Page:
Founded by Bahrain, Jordan, Kuwait, Pakistan, and Saudi Arabia, the DCO is to be driven by a vision to realize a digital future for all by empowering women, youth, and entrepreneurs, growing the digital economy, and leapfrogging with innovation. "We are joining hands together towards a commitment to drive consensus on digital cooperation to make sure that we seize an opportunity for our youth, our women and our entrepreneurs with the ambition to grow our combined digital economy to one trillion dollars in the next 3-5 years," said Abdullah Amer Al-Swaha, Saudi Arabia's Minister of Communications and Information Technology. "Our future prosperity will depend on the digital economy. But it can only reach its full potential if we are able to make governments work together collectively with businesses, and entrepreneurs so they can survive and thrive, expand their depth into current markets, and open doors for everyone into new ones." The launch of the DCO follows the conclusion of Saudi Arabia's G20 Presidency to maintain the Kingdom's momentum on accelerating the growth of the digital economy across the region and the globe, as nations everywhere increase their adoption of remote learning, telemedicine, and contact-less economic systems to survive and thrive beyond the social and economic impact of COVID-19.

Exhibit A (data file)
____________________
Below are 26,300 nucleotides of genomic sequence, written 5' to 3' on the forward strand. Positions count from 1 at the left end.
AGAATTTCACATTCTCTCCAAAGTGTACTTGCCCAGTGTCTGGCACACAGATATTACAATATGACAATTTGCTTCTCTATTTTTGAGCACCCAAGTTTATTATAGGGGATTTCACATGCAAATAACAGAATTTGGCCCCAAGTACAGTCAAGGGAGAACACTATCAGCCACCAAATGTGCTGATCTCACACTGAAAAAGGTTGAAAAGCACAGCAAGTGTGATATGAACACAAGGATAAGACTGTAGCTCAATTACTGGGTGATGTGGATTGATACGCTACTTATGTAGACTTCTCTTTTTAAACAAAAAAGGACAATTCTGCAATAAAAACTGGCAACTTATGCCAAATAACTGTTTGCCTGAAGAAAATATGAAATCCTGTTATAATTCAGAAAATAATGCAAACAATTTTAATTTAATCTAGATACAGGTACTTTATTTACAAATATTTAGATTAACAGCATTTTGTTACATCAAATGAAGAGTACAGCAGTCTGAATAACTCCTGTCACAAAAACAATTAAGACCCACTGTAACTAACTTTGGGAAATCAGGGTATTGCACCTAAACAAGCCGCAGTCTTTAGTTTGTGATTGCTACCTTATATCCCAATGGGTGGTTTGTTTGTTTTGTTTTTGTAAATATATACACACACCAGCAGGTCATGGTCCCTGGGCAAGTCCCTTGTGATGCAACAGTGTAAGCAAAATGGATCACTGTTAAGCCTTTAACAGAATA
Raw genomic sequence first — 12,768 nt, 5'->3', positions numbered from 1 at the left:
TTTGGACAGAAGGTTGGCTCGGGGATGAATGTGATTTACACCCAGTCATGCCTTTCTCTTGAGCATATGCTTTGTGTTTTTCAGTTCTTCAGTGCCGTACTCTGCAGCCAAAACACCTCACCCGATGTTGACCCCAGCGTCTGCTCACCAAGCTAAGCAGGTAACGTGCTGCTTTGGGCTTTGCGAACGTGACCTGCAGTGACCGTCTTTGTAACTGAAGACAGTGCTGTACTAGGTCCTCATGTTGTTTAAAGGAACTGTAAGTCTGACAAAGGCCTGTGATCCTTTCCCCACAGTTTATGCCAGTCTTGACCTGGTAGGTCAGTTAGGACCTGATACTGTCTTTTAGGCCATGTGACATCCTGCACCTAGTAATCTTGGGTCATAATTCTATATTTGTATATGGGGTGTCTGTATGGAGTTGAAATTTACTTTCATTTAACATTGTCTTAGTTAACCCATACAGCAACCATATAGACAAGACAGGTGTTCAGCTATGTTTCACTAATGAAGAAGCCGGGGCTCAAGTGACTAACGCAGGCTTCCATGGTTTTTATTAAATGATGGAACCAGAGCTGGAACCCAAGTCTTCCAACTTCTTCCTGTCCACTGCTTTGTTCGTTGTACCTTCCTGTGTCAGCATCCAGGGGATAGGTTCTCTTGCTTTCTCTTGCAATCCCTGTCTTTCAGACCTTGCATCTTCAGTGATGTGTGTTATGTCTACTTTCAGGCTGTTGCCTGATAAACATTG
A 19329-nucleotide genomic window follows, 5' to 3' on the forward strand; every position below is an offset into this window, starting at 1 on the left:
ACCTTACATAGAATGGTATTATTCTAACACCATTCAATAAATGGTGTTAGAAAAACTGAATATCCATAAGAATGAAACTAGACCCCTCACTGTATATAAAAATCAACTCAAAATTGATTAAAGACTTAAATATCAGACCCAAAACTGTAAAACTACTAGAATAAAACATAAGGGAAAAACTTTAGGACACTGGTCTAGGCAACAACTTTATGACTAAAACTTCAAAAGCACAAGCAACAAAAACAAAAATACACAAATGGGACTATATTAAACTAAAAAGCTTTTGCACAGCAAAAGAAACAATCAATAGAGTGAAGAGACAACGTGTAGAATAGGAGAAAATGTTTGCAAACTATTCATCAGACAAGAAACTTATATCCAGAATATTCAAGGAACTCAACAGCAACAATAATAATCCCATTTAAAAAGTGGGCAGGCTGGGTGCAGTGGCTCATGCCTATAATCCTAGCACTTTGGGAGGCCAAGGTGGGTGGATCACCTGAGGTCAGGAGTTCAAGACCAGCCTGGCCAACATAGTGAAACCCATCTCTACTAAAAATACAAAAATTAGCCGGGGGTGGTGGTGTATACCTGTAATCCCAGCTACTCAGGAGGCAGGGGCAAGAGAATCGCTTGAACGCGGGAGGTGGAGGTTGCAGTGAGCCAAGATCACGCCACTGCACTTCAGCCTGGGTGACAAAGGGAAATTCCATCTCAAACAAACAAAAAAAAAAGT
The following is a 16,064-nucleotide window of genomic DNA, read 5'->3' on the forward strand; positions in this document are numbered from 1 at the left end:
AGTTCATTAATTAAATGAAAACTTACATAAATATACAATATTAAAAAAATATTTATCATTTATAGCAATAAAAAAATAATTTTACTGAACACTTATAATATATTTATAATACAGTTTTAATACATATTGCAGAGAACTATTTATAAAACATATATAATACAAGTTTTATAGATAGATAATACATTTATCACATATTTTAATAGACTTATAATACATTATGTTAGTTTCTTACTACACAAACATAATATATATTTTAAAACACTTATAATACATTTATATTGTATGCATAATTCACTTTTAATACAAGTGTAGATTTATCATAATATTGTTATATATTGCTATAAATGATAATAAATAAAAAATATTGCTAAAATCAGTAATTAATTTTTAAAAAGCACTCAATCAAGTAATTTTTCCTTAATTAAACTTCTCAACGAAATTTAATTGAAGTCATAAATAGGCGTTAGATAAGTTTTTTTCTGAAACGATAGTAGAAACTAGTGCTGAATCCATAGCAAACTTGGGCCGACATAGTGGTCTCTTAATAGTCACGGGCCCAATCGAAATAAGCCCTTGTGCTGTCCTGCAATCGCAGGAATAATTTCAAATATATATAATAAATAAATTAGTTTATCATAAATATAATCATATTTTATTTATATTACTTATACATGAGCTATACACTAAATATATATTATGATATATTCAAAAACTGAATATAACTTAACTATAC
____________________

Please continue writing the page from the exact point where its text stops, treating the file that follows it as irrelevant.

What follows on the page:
The agreements followed the announcement of Saudi Arabia's National Strategy for Data and Artificial Intelligence, launched during the Global AI Summit Saudi Arabia has signed a series of partnership agreements with international tech companies to advance artifical intelligence (AI) in the kingdom. The agreements, which were rigned at the virtual Global AI Summit held in Riyadh, are underpinned by Saudi Arabia's newly-launched National Strategy for Data and Artificial Intelligence (NSDAI). Saudi Arabia's National Center for Artificial Intelligence (NCAI) announced a memorandum of understanding (MoU) with China's Huawei to enable strategic cooperation on the kingdom's National AI Capability Development Program. Under the MoU, Huawei will support the NCAI to train Saudi AI engineers and students, and to address Arabic language AI-related capabilities. NCAI and Huawei will also explore the creation of an AI Capability Platform to localise technology solutions.
The launch of the Data Analysis Laboratory by stc is the first initiative of its kind in the Kingdom. It will help create a cooperative environment for the analysis of big data and the development of artificial intelligence models with all the local, regional, or international partners, whether they were academic or research entities. It will do so through the Laboratory's advanced capabilities that will provide creative and innovative opportunities in the various fields where AI is implemented and help deal with big data to serve multiple fields. It will also contribute to strengthening the Kingdom's competitive position and improving the development of local capacities by enabling various initiatives to serve the Kingdom's data society, such as the development of young Saudi skills inside and outside the company.